I am the resident GP for the Gentle Parenting website, and was asked to write a little about Post Natal Depression, and how babywearing may help. Babywearing may indeed play a part in surviving this illness, mainly due to the closeness with your child, rather than the choice of sling! As a GP, I see many families struggling with this condition, and the article grew in scope to be about PND, and how to survive it (including using a sling!)
What is Postnatal Depression?
Postnatal Depression is a depressive illness which affects between 10 to 15% of new mothers. Many more are never diagnosed with this condition, which can become a very significant issue in the functioning of a family. It is often poorly managed by health care providers, and can be misunderstood by the community and dismissed as “just the baby blues” or “tiredness.” It is common for sufferers to feel very alone and unable to explain just how they feel and why it is so difficult to endure.
Why is it so common?
Western society is increasingly fractured and isolated, with a decreased sense of local community and shared care. Depression is common in our culture, for reasons not clearly understood, but partly due to the way we live. The birth of a baby is often an overwhelming time for both parents, especially when also faced with the expectations and demands of a fast-paced culture that often judges people by their apparent productivity and appearance.
Before parenthood, people’s identities are often based on their roles and responsibilities in life; work, friendship circles, hobbies and interests. After a baby arrives, this often changes dramatically, sometimes in unexpected ways, and for many, the huge change in the pace of life and the loss of control can be very difficult to deal with. “The burden of conscious responsibility with no let up and the unusual and unexpected degree of fatigue can make a mother feel desperate about whether she can survive and how she will manage.” (Kennell & Klaus) This is the role that community used to play; supporting and carrying each other’s burdens as part of a committed and close-knit group of people who lived together, an experience that few parents enjoy in the West today.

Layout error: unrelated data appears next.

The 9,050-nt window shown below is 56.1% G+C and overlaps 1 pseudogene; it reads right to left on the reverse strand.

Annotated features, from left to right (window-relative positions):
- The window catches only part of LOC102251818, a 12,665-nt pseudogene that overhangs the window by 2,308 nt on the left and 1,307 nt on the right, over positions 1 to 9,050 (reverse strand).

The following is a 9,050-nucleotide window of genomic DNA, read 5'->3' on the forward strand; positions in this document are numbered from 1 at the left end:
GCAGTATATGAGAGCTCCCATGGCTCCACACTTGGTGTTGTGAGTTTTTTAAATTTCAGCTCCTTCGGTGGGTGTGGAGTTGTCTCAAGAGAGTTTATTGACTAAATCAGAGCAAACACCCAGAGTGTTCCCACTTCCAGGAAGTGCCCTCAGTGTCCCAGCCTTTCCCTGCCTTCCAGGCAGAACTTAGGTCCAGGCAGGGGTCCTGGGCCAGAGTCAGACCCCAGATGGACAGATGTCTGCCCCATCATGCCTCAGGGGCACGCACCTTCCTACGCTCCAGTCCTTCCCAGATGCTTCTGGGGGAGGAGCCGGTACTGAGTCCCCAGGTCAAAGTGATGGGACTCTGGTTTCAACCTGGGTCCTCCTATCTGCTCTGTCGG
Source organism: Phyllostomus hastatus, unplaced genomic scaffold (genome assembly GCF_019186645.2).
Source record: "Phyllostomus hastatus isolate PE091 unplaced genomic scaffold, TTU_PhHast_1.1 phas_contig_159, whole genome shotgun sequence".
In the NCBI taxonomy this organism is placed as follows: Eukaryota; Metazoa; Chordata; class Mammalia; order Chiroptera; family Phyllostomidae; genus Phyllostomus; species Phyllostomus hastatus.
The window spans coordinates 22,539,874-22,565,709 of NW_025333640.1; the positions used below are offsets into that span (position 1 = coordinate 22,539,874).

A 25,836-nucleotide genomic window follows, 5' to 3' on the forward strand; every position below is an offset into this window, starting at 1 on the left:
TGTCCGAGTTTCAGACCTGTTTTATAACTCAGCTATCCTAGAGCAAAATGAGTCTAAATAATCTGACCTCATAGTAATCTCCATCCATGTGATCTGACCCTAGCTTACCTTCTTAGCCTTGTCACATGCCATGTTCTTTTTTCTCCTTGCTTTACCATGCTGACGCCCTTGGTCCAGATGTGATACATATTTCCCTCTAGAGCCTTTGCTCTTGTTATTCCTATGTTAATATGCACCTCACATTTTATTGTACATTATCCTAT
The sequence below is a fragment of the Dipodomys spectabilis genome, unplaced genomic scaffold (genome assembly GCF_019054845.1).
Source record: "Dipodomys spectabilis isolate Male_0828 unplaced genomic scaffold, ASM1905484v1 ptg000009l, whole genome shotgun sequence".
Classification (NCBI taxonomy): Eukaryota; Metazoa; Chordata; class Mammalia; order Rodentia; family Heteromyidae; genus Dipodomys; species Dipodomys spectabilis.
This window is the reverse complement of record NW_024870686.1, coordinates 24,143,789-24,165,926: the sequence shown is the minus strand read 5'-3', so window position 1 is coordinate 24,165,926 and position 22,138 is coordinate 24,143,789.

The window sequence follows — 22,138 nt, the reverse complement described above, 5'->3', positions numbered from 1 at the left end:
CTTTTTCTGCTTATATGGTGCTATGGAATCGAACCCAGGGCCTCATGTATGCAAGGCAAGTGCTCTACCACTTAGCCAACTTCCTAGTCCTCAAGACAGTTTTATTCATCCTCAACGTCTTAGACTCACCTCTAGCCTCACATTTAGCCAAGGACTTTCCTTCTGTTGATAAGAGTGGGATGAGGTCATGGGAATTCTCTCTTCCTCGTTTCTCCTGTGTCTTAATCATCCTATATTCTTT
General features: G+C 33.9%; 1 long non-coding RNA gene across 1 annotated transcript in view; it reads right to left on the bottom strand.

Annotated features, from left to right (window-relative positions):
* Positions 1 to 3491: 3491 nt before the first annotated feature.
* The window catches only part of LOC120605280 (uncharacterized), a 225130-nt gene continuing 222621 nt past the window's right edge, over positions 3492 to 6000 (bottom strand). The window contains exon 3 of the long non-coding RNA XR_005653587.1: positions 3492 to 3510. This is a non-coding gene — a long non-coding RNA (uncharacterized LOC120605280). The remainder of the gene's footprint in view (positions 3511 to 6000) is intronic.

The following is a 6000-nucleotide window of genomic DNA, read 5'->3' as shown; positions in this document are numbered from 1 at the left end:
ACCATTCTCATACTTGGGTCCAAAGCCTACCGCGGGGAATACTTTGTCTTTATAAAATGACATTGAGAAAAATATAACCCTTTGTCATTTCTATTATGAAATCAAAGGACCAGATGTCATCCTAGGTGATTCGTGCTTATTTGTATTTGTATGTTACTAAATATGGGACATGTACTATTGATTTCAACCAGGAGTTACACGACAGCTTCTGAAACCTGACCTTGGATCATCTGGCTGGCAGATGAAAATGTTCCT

What does it feel like?
Common words used to describe PND are guilt and inadequacy.
“The worst part was the guilt I felt about crying every day when I had a beautiful new daughter.”
“It isn’t about not loving your baby but about feeling overwhelmed with responsibility and unable to cope.”
“My head can feel empty and I have no thoughts.”
“It is just so hard to face another day of feeling totally unlike myself, missing my old life, unable to enjoy this new one.”
Fathers suffer from depression after birth too.
“The first few weeks were the hardest and I would just sit and cry. I felt like this shouldn’t happen to me, I should just be taking it on the chin and getting on with it. But the truth is, I felt alone and without the support of my wife, I would’ve been a lot worse.”
Caring for people with PND is hard.
“PND is the scariest and loneliest place on the planet and puts a terrible strain on the whole family.”
“My husband felt helpless because he knew something was wrong but I wouldn’t admit it and shut him out. All he could do was try to look after me and be there when I finally admitted it. It caused a lot of irrational arguments.”
That sounds like me, or someone I know.
What can I do?
If you are suffering, or think you may be suffering from PND, first be reassured that you are not alone and the vast majority of people with it survive with few long-term ill effects.
Here are some suggestions that may help.
Get help where you are.
Tell your nearest and dearest how you really feel.“I found the hardest bit was to admit that I wasn’t coping, even when it looked like I was, I was fine on the outside but was a complete mess on the inside.” Many women testify how supportive their partners and families and close friends are once they understand – ask them to help with the basic jobs of daily life; cooking, cleaning etc. Help them to see how useful you will find it when they listen to you with acceptance and without judgement, and how their understanding when things go wrong is vital. Guilt is a large part of PND and many kind people may inadvertently add to this burden.
Get help from your local health care providers.